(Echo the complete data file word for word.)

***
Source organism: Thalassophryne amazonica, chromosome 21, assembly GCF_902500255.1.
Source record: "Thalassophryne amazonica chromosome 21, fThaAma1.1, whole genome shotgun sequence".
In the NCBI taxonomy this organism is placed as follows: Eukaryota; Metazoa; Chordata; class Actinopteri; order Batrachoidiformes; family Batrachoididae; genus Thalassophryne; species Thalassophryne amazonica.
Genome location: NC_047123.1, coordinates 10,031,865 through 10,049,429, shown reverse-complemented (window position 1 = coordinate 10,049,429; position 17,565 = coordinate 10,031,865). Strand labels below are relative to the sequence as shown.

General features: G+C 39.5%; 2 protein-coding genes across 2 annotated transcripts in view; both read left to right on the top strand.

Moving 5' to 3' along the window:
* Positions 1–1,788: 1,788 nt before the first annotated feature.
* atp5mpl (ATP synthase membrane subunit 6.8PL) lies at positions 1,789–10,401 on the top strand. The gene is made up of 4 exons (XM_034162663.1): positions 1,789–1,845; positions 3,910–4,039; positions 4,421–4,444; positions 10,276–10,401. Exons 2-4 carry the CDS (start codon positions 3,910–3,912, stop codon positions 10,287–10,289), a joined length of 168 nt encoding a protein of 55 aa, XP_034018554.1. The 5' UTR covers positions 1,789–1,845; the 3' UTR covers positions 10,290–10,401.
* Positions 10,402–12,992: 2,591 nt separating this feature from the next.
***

Source organism: Thalassophryne amazonica, chromosome 21, assembly GCF_902500255.1.
Source record: "Thalassophryne amazonica chromosome 21, fThaAma1.1, whole genome shotgun sequence".
In the NCBI taxonomy this organism is placed as follows: Eukaryota; Metazoa; Chordata; class Actinopteri; order Batrachoidiformes; family Batrachoididae; genus Thalassophryne; species Thalassophryne amazonica.
Genome location: NC_047123.1, coordinates 10,031,865 through 10,049,429, shown reverse-complemented (window position 1 = coordinate 10,049,429; position 17,565 = coordinate 10,031,865). Strand labels below are relative to the sequence as shown.

General features: G+C 39.5%; 2 protein-coding genes across 2 annotated transcripts in view; both read left to right on the top strand.

Moving 5' to 3' along the window:
* Positions 1–1,788: 1,788 nt before the first annotated feature.
* atp5mpl (ATP synthase membrane subunit 6.8PL) lies at positions 1,789–10,401 on the top strand. The gene is made up of 4 exons (XM_034162663.1): positions 1,789–1,845; positions 3,910–4,039; positions 4,421–4,444; positions 10,276–10,401. Exons 2-4 carry the CDS (start codon positions 3,910–3,912, stop codon positions 10,287–10,289), a joined length of 168 nt encoding a protein of 55 aa, XP_034018554.1. The 5' UTR covers positions 1,789–1,845; the 3' UTR covers positions 10,290–10,401.
* Positions 10,402–12,992: 2,591 nt separating this feature from the next.